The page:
People would be understandably confused if they were to try and square the Federal Reserve’s (“the Fed”) words with the behavior of mortgage rates. The Fed has strongly stated that they intend to keep interest rates low, and nearly 90% of Fed officials don’t expect a rate hike until 2023 (the other 10% think 2022 is the year), but the rate on the 30-year fixed-rate mortgage (“FRM”) has increased significantly since the start of the year; it is currently sitting at 3.09%, which is the highest it’s been since July 2020.
The Fed’s interest rates don’t directly impact mortgage rates, they control short-term interest rates (whereas mortgages are long term). However, many mortgage lenders follow the Fed when setting their rates. Since COVID took hold over the United States, the Fed has generated significant liquidity in the market by purchasing mortgage-backed securities. If, and when, the Fed reverses it’s push to pump liquidity into the market, lenders will likely feel a pinch; in response, banks will likely raise their rates even more.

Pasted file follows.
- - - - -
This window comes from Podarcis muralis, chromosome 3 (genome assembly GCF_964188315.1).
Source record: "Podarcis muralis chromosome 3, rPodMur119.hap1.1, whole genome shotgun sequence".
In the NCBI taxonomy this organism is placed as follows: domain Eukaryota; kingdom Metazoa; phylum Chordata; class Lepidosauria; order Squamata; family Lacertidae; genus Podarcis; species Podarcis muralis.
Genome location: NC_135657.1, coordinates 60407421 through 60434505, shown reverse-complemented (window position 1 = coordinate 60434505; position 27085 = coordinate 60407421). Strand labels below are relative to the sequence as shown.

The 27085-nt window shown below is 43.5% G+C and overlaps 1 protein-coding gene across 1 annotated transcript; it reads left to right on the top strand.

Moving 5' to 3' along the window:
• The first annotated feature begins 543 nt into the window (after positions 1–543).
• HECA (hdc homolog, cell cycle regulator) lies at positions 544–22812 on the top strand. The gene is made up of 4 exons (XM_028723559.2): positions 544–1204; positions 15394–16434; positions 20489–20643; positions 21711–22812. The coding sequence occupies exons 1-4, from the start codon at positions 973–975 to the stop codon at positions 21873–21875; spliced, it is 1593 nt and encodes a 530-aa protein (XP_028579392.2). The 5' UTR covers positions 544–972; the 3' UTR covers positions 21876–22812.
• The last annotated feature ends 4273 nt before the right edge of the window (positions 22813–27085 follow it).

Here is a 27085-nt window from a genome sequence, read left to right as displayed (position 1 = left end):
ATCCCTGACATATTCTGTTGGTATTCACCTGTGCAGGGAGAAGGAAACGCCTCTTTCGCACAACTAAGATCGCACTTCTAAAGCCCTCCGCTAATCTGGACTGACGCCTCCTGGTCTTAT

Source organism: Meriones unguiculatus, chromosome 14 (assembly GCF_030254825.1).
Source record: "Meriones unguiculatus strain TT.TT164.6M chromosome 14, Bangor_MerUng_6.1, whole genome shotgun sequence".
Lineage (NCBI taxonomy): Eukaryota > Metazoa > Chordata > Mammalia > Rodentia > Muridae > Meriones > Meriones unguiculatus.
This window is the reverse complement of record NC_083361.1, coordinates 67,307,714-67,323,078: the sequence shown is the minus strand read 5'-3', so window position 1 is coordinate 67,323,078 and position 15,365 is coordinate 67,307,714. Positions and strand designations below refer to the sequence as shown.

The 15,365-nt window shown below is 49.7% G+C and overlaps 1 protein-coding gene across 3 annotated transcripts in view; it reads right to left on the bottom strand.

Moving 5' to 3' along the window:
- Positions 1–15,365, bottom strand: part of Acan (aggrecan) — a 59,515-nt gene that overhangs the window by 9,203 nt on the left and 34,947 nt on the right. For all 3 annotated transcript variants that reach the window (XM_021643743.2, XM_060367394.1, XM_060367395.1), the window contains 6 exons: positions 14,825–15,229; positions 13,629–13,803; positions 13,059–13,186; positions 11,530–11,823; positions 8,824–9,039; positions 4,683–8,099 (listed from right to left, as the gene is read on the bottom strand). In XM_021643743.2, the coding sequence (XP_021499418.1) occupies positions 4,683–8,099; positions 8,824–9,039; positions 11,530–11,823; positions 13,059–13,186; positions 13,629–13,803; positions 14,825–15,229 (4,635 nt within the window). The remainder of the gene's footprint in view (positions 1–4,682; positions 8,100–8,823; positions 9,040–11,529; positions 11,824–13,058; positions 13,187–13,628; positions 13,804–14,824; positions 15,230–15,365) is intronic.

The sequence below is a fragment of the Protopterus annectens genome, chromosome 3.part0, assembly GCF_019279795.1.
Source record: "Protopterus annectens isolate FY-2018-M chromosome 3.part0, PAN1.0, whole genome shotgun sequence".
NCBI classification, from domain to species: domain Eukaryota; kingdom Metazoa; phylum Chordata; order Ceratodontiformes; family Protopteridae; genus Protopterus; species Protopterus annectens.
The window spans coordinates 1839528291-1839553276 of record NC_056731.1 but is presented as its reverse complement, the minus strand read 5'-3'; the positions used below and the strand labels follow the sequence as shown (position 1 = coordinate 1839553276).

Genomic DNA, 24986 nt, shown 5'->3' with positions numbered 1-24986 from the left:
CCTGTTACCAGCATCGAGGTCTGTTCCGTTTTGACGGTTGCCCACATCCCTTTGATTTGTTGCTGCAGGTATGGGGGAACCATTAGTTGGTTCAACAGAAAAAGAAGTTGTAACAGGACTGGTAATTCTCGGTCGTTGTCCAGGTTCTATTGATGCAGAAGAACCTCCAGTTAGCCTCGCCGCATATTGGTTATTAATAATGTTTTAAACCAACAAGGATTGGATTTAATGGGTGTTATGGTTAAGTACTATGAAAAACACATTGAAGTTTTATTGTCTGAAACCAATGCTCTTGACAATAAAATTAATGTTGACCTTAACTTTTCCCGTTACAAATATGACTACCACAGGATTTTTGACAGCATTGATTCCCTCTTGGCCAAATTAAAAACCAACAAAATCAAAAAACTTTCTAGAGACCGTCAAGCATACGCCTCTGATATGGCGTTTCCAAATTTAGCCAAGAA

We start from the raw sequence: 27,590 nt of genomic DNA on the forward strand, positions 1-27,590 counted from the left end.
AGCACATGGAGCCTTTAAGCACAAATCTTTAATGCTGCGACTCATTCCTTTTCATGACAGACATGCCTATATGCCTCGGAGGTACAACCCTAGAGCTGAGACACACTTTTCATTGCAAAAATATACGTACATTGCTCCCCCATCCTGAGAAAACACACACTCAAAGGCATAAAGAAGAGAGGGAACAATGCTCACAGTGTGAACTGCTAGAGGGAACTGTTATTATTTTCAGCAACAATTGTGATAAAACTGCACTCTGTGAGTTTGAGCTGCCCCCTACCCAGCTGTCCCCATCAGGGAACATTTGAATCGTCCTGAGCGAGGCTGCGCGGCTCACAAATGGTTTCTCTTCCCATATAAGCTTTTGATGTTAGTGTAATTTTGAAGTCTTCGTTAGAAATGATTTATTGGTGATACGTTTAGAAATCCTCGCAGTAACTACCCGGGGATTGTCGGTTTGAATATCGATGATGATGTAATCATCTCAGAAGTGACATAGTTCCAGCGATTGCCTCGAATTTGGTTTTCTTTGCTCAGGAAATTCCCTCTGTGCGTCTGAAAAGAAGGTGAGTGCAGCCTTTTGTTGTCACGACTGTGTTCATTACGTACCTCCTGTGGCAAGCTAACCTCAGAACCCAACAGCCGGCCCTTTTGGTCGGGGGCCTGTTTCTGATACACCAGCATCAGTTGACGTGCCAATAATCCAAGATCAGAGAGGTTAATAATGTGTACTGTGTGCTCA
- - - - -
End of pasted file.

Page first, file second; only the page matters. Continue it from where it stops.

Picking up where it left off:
Mortgage rates have been increasing since the start of 2021, but still remain historically low. The question is whether they will remain low as time goes on, and the United States recovers from the crippling impact of COVID.
At the Chernov Team we understand that knowledge is power and knowledge of the interplay between Fed Policy and mortgage rates is powerful knowledge indeed. At the Chernov Team we know that whoever comes to the table most prepared leaves with the most, and the Chernov Team always leaves the table with the most.